Here are the restaurants that I think deserve to be in the running for making the best Cuban sandwich in Tampa:
2117 E. 7th Avenue
Tampa, Florida 33605
The Columbia Restaurant serves the classic Tampa Cuban sandwich in its most common and original form — with only the 7 ingredients normally associated with Cuban sandwiches. Many say the Tampa Cuban sandwich was born at the Columbia Restaurant. And what better place to enjoy a real Cuban sandwich than in Florida’s oldest continuously operating restaurant that also happens to be the world’s largest Spanish restaurant?
TIP: Pair your Columbia Restaurant Cuban with plantain chips and black bean soup for a real Ybor City lunch!
La Segunda Bakery
2512 N. 15th Street
Tampa, Florida 33605
The makers of Tampa’s (and maybe the world’s) best Cuban bread also make some of the best Cuban sandwiches in Tampa. The Cuban sandwich at La Segunda Bakery comes with mojo-marinated pork, smoked ham, Genoa salami, Swiss cheese, pickles and their “special sauce.” (I think La Segunda’s special sauce tastes something like mustard and maybe a bit of mayonnaise.) This Cuban sandwich is not one to miss.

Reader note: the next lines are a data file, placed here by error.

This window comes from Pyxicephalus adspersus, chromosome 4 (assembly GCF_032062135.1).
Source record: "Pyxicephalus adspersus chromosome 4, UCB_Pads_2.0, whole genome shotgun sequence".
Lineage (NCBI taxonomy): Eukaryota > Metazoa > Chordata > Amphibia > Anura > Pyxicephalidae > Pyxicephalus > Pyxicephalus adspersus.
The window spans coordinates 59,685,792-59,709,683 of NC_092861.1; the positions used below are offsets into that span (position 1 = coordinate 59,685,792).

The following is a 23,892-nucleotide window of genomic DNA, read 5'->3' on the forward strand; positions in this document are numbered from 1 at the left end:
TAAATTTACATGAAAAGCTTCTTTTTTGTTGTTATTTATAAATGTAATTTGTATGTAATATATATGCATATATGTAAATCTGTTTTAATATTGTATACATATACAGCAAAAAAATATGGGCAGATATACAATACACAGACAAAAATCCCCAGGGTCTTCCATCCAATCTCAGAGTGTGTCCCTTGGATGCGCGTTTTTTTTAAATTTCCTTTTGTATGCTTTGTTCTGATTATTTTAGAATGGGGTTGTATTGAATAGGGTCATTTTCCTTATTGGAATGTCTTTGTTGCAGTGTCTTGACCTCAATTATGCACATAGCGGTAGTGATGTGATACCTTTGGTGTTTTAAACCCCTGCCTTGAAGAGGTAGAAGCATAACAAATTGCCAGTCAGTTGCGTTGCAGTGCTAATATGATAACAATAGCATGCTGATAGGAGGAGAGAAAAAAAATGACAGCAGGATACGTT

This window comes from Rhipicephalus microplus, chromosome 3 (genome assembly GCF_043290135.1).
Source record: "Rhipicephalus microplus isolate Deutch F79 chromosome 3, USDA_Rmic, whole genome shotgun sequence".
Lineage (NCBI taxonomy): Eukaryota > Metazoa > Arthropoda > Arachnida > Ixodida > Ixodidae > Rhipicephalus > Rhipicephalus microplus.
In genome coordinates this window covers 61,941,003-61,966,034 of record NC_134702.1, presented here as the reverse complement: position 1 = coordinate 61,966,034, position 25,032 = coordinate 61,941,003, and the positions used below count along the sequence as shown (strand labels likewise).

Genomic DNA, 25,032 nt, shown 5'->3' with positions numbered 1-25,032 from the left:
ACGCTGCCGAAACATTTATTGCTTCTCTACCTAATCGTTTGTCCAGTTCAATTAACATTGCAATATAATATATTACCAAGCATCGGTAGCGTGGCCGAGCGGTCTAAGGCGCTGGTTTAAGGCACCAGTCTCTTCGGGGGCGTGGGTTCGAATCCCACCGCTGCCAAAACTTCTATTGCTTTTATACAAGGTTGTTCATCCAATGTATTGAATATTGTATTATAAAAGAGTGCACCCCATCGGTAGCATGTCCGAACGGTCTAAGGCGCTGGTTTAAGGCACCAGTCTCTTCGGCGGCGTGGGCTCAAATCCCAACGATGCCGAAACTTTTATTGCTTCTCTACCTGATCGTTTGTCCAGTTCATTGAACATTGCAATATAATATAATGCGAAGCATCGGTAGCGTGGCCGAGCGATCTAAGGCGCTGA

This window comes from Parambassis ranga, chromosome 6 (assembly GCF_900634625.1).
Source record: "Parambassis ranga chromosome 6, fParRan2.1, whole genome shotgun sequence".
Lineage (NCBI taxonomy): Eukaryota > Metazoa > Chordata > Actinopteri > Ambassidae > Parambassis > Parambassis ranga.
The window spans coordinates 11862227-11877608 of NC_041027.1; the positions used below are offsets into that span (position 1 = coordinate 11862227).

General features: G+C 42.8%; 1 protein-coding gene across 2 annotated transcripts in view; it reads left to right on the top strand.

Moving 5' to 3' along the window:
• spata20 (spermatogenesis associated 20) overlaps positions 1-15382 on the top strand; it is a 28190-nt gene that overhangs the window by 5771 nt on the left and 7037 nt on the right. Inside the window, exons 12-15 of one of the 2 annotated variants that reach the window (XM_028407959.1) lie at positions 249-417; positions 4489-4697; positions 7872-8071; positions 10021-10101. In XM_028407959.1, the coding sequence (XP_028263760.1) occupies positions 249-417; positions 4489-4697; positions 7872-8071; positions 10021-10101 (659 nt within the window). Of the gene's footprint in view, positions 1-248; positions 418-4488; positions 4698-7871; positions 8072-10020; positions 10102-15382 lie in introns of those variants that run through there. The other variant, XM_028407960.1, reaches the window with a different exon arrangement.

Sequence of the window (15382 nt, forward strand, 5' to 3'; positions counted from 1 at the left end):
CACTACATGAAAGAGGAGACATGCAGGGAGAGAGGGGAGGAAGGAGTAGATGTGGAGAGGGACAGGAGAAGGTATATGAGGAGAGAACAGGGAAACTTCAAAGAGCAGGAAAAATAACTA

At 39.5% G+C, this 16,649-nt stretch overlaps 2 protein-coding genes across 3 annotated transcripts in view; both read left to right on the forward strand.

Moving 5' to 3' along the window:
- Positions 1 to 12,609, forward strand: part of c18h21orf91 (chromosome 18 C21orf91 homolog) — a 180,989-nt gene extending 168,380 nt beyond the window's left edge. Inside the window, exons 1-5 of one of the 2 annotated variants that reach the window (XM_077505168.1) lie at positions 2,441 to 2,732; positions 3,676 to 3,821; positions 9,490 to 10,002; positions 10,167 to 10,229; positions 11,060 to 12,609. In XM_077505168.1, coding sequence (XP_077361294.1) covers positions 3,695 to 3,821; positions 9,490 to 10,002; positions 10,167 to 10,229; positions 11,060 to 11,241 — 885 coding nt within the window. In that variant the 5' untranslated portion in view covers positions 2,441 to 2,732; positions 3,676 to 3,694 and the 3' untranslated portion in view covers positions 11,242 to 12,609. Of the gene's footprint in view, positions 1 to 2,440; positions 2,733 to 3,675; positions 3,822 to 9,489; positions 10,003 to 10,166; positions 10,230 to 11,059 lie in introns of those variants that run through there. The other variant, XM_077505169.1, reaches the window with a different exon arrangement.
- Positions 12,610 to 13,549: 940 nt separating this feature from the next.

TIP: Don’t forget to buy a fresh-baked loaf of La Segunda Cuban bread for the road!
2909 W. Cypress Street
Tampa, Florida 33609
I grew up going to Alessi Bakery. While their Cuban sandwich contains a bit of mayonnaise, it’s one of my favorite Cuban sandwiches in Tampa. You can pick up a nice, cold Cuban sandwich right from their case (perfect for on-the-go lunches) or wait a little longer and get a hot-pressed or custom Cuban sandwich.
TIP: Do yourself a favor and pair the Alessi Cuban sandwich with scachatta (Sicilian pizza) — you’ll thank me later.
Brocato’s Sandwich Shop
5021 E. Columbus Drive
Tampa, Florida 33619